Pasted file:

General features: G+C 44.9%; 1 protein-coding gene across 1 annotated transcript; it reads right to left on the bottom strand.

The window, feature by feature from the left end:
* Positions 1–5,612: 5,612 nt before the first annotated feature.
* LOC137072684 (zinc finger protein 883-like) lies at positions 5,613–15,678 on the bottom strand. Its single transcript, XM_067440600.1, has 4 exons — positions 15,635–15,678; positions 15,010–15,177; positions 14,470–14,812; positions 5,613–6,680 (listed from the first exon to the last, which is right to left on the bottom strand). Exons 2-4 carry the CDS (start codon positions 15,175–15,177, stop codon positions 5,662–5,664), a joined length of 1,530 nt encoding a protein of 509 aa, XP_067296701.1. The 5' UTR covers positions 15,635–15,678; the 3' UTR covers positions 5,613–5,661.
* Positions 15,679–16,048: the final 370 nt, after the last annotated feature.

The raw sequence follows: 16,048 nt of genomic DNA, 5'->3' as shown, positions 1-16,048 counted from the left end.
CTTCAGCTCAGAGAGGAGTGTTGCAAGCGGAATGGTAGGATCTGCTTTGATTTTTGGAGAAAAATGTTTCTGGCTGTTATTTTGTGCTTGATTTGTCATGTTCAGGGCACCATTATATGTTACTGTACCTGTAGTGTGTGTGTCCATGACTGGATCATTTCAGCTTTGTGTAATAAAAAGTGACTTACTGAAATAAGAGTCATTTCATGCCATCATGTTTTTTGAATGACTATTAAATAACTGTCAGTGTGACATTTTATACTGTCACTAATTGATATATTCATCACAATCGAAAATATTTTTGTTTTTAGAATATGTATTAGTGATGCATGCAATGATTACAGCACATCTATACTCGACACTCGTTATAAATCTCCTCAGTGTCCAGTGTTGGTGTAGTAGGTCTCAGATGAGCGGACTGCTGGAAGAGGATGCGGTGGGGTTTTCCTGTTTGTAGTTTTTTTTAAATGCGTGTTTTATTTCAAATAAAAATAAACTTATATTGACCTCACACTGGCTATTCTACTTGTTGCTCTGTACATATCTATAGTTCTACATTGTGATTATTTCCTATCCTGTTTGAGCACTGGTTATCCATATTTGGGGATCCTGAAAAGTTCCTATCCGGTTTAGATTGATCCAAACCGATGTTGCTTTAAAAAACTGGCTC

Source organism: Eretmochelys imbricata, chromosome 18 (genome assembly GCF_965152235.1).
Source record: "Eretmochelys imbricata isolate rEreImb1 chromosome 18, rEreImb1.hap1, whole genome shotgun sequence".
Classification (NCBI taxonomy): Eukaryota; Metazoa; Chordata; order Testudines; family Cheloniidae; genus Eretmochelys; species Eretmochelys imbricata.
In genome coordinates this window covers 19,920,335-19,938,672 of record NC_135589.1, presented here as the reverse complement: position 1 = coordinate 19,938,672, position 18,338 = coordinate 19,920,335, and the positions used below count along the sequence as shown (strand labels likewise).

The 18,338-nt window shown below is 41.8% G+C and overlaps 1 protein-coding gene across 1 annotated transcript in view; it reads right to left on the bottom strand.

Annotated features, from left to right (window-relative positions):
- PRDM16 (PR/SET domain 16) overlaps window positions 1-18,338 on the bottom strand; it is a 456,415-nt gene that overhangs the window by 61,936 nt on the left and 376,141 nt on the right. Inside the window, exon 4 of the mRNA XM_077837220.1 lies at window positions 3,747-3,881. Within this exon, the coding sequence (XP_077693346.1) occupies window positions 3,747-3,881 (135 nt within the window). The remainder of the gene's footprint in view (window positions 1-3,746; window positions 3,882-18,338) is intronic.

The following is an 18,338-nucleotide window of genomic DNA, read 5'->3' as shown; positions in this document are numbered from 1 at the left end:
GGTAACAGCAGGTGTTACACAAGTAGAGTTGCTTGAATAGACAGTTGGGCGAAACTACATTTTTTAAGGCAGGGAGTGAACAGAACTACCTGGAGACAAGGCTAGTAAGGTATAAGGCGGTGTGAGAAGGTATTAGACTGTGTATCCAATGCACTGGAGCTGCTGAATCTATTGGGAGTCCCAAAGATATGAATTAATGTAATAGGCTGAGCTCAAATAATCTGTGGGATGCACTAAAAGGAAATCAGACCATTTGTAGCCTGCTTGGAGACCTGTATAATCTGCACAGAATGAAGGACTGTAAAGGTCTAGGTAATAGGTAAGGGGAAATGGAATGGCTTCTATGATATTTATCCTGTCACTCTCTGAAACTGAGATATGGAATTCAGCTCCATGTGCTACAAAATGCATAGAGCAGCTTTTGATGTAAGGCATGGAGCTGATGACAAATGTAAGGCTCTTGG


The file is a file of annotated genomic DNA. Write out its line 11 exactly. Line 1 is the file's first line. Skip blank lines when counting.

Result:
In genome coordinates this window covers 19,920,335-19,938,672 of record NC_135589.1, presented here as the reverse complement: position 1 = coordinate 19,938,672, position 18,338 = coordinate 19,920,335, and the positions used below count along the sequence as shown (strand labels likewise).